UPDATE: Can priests be arrested tomorrow?

2013_10 06 Now it's up to the Senate

I have not been able to find where the Senate has taken any vote on this. But it’s the week-end. Democrats apparently don’t work week-ends … or holidays. Not even when there’s an international crisis. Remember the Fourth of July when Egypt was burning and SecState Kerry was spotted on his yacht off Nantucket?

2013_10 06 Enyart voted NO to chaplains

So … is it true that priests could face arrest for saying Mass on base while furloughed? There’s been a lot of mis-information thrown around about this, so here’s the best info I’ve found:

31 USC 1342 says “An officer or employee of the United States Government or of the District of Columbia government may not accept voluntary services for either government or employ personal services exceeding that authorized by law except for emergencies involving the safety of human life or the protection of property.”

Penalties for violating 31 USC 1342 are spelled out in 31 USC 1350: “An officer or employee of the United States Government or of the District of Columbia government knowingly and willfully violating section 1341(a) or 1342 of this title shall be fined not more than $5,000, imprisoned for not more than 2 years, or both.”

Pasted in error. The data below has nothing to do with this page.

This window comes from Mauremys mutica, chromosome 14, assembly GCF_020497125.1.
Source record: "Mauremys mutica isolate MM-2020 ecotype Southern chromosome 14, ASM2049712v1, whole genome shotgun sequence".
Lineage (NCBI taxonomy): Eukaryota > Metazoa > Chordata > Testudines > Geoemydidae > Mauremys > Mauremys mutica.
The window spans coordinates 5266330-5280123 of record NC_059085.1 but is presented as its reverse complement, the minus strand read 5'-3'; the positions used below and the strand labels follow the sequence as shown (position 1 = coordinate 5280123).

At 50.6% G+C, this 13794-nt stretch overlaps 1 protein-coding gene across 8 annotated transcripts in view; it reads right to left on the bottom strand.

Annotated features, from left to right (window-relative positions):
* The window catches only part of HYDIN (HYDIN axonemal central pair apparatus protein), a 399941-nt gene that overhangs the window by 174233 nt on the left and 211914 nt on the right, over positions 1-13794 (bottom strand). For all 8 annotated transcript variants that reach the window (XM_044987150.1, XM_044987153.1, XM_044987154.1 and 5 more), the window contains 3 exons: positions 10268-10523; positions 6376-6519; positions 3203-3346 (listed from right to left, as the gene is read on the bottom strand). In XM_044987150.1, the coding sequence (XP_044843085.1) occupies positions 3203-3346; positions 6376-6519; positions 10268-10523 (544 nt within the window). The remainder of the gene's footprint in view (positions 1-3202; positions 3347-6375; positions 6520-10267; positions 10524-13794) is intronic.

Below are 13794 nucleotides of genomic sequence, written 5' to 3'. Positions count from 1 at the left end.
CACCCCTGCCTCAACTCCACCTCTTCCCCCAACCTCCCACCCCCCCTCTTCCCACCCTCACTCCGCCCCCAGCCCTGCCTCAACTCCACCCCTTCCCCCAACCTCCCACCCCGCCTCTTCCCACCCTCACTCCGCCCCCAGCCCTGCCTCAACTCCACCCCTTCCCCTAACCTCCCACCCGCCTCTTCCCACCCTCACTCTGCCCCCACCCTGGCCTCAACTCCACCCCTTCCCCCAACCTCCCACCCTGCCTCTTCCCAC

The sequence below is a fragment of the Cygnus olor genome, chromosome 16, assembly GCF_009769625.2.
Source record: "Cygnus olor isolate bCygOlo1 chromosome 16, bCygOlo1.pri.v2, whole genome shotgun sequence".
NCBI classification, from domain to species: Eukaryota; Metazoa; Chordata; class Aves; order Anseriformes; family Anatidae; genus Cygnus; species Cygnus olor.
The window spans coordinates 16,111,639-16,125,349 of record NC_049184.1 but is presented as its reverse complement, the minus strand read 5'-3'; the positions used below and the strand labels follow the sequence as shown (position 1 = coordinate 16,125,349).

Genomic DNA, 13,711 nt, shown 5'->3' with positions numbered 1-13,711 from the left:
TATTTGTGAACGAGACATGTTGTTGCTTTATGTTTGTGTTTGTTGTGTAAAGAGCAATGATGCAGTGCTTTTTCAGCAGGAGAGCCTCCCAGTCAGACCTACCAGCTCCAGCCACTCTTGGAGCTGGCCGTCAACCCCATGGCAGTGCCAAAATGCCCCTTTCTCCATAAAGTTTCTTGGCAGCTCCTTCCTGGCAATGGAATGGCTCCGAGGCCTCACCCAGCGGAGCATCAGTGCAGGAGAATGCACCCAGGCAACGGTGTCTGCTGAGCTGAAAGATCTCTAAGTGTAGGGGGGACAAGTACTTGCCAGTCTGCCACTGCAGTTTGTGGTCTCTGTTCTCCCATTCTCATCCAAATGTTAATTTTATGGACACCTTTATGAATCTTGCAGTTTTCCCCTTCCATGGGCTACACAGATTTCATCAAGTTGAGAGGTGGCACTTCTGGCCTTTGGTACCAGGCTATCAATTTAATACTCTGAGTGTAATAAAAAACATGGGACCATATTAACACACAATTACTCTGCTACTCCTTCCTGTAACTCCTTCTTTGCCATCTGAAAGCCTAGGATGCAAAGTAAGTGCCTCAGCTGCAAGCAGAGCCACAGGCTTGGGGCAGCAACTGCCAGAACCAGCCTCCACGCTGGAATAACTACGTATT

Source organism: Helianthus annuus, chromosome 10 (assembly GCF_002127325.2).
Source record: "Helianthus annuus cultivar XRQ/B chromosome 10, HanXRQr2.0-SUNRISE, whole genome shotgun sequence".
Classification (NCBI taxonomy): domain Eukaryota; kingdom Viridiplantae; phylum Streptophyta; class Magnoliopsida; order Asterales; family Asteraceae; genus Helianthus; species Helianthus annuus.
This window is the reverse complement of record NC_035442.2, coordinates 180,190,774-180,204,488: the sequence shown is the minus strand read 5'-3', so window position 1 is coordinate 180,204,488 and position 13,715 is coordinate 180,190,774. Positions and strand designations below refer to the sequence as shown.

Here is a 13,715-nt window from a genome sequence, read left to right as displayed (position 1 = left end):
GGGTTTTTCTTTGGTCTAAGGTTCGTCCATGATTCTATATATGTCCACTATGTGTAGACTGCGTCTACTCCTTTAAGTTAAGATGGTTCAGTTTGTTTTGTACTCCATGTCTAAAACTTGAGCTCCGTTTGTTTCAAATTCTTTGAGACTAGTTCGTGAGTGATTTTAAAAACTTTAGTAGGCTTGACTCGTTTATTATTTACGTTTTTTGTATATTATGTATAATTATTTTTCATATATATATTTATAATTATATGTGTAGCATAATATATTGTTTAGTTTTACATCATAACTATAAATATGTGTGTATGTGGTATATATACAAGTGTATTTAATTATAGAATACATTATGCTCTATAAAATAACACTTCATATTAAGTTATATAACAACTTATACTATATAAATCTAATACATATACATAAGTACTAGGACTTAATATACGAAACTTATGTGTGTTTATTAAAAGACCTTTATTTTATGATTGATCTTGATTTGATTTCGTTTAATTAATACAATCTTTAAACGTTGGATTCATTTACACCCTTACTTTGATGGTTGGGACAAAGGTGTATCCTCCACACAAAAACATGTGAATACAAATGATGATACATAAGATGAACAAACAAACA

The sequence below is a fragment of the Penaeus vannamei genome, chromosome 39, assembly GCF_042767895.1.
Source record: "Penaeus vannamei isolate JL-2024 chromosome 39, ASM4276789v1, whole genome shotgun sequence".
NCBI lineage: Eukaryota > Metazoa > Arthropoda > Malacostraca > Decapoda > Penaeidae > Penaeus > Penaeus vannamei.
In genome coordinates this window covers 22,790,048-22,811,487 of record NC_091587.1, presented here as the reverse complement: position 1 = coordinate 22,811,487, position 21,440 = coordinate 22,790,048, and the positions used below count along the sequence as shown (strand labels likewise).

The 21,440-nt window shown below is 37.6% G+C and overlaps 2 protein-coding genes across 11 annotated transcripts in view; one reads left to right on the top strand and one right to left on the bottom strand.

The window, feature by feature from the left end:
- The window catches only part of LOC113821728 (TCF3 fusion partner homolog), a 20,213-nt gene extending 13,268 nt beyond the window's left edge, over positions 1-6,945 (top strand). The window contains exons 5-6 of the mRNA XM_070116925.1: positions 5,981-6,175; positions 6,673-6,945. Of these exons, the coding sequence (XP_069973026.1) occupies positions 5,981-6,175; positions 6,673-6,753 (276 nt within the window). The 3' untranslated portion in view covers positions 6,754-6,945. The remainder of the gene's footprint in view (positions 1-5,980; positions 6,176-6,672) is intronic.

So yes, priests can be arrested if they defy the furlough and say Mass on base.

Source:

http://www.catholicvote.org/do-military-priests-really-face-arrest-a-look-at-the-laws-surrounding-the-shutdown/

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3 Comments

Filed under Christianity, Democrats, Government Shutdown, Military

3 responses to “UPDATE: Can priests be arrested tomorrow?

  1. Thanks for tracking this down, Chrissy. It’s hard to know what’s really going on here. This is good info.

  2. For the record, these “no volunteering in a shut down” rules originated in the 19th century in response to a president trying to by-pass the “keepers of the purse” (Congress). Executive over-reach goes way back.

  3. Ting

    It was my understanding that the priests in question were not actual government employees, however. I think I read somewhere yesterday that they are actually employed by an entity that contracts with the government to provide the chaplain services at particular bases.

    I don’t know what kind of difference it makes, however. For example, I could imagine that if this was a business as opposed to the government that there might be some issue of liability insurance not being in effect. But I don’t know that the government even has insurance. Maybe they do – I just never thought about it before.